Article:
On March 19, 2021, Amnesty International, a human rights non-governmental organization, published a new report focused on the issue of the Chinese Communist Party (CCP) forcibly separating Uyghur families by taking young children into state orphanages. The new report is based on interviews with six parents residing in Australia, Canada, Italy, the Netherlands and Turkey who have been separated from their children. As Amnesty International states, “their testimonies only begin to scratch the surface of the experiences of Uyghur families yearning for reunification with children trapped in China.” Amnesty International called on China to release all Uyghur children held in orphanages without their families’ consent, among other recommendations.
A Uyghur boy is pictured on the street of the Kashgar old town, northwestern Xinjiang Uyghur … [+]
The issue requires urgent response as such separations of children are a serious violation of human rights that cannot be neglected. However, the issue is even more egregious as such separations may constitute a genocidal method to bring about the destruction of the group in whole or in part, as forcibly transferring children of the group to another group ( Article II e of the UN Convention on the Prevention and Punishment of the Crime of Genocide (the Genocide Convention)).
The issue was recently considered by a group of over 50 legal experts in a report concluding that the CCP “bears State responsibility for committing genocide against the Uyghurs in breach of the [Genocide Convention].”
According to that report, “In early 2017, pursuant to a new policy, the Chinese Government began building a vast network of massive, State-run, highly securitized ‘child welfare guidance centers,’ boarding schools, or de facto orphanages to confine Uyghur children full-time, including infants.” The report continues that “these orphanages are reportedly characterized by overcrowding and inhumane conditions, and are located as far as hundreds of miles from the children’s homes. A number of Xinjiang Uyghur Autonomous Region (XUAR) counties received specific quotas from higher authorities to institutionalize such ‘orphans,’ who have often lost both parents to the internment camps or forced labor schemes.”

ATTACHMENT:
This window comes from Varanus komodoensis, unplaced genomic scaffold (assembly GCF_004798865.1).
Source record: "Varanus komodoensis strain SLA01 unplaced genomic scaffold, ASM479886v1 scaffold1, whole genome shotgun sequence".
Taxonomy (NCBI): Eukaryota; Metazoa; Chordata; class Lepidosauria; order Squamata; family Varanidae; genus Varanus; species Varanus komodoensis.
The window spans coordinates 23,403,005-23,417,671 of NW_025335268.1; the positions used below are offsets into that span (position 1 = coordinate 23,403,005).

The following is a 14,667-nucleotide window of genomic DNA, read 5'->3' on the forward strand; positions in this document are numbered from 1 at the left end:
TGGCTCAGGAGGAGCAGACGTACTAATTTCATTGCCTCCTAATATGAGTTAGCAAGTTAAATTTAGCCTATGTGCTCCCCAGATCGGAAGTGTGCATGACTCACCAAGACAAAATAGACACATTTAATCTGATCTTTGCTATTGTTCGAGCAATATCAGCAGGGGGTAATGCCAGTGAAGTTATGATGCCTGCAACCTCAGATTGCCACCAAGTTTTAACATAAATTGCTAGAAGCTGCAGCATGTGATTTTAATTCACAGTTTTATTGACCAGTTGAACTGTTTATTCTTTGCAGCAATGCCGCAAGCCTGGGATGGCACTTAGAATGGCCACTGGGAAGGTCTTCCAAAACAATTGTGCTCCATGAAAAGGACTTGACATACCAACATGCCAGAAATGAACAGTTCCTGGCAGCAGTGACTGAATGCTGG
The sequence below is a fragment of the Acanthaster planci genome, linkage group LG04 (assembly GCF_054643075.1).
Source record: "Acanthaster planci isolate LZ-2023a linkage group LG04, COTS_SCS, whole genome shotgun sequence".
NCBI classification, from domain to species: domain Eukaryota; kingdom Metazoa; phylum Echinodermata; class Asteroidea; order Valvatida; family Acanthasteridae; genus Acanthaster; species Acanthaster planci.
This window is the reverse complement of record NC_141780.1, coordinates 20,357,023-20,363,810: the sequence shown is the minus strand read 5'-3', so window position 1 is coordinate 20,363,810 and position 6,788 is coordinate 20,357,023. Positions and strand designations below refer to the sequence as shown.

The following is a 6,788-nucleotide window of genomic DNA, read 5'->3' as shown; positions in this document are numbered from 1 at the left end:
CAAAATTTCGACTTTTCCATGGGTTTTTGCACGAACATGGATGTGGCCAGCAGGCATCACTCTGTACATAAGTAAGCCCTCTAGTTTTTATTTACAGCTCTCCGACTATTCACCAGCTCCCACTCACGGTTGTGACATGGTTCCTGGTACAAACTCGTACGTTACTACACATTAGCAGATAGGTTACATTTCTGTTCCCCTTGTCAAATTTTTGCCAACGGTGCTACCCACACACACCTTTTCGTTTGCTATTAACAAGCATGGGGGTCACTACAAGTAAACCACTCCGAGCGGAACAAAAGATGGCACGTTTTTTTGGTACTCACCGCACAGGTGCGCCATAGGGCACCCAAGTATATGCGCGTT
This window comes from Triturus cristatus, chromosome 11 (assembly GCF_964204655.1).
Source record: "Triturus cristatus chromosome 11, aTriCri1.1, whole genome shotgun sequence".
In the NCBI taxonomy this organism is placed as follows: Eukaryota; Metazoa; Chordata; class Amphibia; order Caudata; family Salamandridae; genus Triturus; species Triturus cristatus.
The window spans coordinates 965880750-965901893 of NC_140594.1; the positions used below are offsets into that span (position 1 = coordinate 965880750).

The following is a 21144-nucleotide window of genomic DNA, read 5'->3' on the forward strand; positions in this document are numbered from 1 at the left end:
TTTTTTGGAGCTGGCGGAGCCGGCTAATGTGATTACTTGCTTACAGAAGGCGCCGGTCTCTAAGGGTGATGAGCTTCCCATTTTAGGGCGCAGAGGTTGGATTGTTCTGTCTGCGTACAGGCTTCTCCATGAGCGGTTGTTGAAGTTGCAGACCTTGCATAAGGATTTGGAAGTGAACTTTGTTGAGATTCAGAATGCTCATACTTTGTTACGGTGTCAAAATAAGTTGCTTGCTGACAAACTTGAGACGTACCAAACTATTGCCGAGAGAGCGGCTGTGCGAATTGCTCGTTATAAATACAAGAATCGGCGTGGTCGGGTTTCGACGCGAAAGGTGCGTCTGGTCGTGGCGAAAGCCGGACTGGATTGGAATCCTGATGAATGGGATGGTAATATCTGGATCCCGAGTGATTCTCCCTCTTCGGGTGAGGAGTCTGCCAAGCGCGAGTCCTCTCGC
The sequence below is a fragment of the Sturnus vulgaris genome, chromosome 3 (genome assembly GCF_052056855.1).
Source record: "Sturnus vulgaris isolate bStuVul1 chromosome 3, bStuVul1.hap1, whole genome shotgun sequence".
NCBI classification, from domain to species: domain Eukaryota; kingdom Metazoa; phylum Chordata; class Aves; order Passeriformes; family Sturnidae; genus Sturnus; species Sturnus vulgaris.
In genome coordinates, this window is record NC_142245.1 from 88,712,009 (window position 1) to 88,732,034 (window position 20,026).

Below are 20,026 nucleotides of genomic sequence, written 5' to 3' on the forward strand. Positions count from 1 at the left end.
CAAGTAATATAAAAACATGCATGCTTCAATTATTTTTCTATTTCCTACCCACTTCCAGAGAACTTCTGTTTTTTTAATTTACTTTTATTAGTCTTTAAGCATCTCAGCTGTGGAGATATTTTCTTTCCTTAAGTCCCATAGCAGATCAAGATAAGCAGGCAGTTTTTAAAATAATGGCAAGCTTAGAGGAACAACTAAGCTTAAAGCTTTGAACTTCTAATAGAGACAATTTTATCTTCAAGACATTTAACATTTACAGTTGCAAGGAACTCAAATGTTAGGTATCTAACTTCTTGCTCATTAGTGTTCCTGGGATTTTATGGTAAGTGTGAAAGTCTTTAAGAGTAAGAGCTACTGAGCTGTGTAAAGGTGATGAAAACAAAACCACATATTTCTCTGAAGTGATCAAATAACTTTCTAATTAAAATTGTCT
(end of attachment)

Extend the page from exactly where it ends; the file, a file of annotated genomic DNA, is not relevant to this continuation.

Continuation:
According to a Ministry of Education planning document assessed by the group of experts, “between 2017 and 2019, the number of children separated from their families and placed into state-run boarding schools in the region increased by 76.9%, from 497,800 to 880,500.” Furthermore, the report indicates that “the CCP set a 2020 goal of running one to two such boarding schools in each of XUAR’s over 800 townships. Government documents indicate that the proliferation of these State-run institutions is specifically intended for children of parents detained in internment camps or forced labor schemes.”
Reportedly, “The stated purposes behind these ‘child welfare’ facilities, where children ‘eat and live,’ are to ‘liberate’ and ‘free’ minority parents to engage in ‘carefree study,’ or full-time labor.” Because “under State custody, Uyghur children are being raised in Chinese-language environments with standard Han child-rearing methods adopted by the State”, experts concluded that the CCP is thus forcibly transferring Uyghur children to State-run Han group settings. In addition, the group of experts concluded that “the intent to destroy the Uyghurs as a group is further demonstrated by the comprehensive Government policies and programs directed at erasing all aspects of Uyghur identity, community, and domestic life, and institutionalizing Uyghur children in state-run orphanages.”
The issue of forcibly separating Uyghur families by taking young children into state orphanages requires urgent response. Unfortunately, as the CCP has been denying any wrongdoing against the Uyghurs in Xinjiang, it is unlikely that the issue will be addresses domestically. Only a few weeks ago, the U.K. has called for urgent and unfettered access to Xinjiang to investigate reports of abuses there. However, until now there is no confirmation whether such access will be granted. This should not prevent other steps being taken, including establishing an investigative mechanism by the U.N. Human Rights Council or the U.N. General Assembly. States are yet to take these steps.
Dr. Ewelina U. Ochab is a human rights advocate, author and co-founder of the Coalition for Genocide Response. Ochab works on the topic of genocide, with specific focus